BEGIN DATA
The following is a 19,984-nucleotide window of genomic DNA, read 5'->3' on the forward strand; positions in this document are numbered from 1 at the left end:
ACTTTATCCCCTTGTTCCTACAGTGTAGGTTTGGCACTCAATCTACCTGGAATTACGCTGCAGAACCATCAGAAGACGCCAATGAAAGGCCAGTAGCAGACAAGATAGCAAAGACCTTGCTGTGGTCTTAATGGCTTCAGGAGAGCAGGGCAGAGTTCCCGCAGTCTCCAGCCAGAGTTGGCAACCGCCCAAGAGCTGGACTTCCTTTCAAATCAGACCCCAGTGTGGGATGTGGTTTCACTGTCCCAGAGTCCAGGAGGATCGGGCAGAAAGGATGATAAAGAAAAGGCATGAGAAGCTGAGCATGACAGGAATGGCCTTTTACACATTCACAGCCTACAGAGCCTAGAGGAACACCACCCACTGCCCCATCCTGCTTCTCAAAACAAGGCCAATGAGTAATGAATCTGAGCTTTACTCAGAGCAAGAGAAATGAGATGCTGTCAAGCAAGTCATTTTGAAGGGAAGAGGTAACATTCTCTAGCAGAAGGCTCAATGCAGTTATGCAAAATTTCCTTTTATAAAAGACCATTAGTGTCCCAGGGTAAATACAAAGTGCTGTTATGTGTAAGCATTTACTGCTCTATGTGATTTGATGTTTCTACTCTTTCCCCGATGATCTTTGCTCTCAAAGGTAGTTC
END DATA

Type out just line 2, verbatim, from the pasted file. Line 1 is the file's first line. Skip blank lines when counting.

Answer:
ACTTTATCCCCTTGTTCCTACAGTGTAGGTTTGGCACTCAATCTACCTGGAATTACGCTGCAGAACCATCAGAAGACGCCAATGAAAGGCCAGTAGCAGACAAGATAGCAAAGACCTTGCTGTGGTCTTAATGGCTTCAGGAGAGCAGGGCAGAGTTCCCGCAGTCTCCAGCCAGAGTTGGCAACCGCCCAAGAGCTGGACTTCCTTTCAAATCAGACCCCAGTGTGGGATGTGGTTTCACTGTCCCAGAGTCCAGGAGGATCGGGCAGAAAGGATGATAAAGAAAAGGCATGAGAAGCTGAGCATGACAGGAATGGCCTTTTACACATTCACAGCCTACAGAGCCTAGAGGAACACCACCCACTGCCCCATCCTGCTTCTCAAAACAAGGCCAATGAGTAATGAATCTGAGCTTTACTCAGAGCAAGAGAAATGAGATGCTGTCAAGCAAGTCATTTTGAAGGGAAGAGGTAACATTCTCTAGCAGAAGGCTCAATGCAGTTATGCAAAATTTCCTTTTATAAAAGACCATTAGTGTCCCAGGGTAAATACAAAGTGCTGTTATGTGTAAGCATTTACTGCTCTATGTGATTTGATGTTTCTACTCTTTCCCCGATGATCTTTGCTCTCAAAGGTAGTTC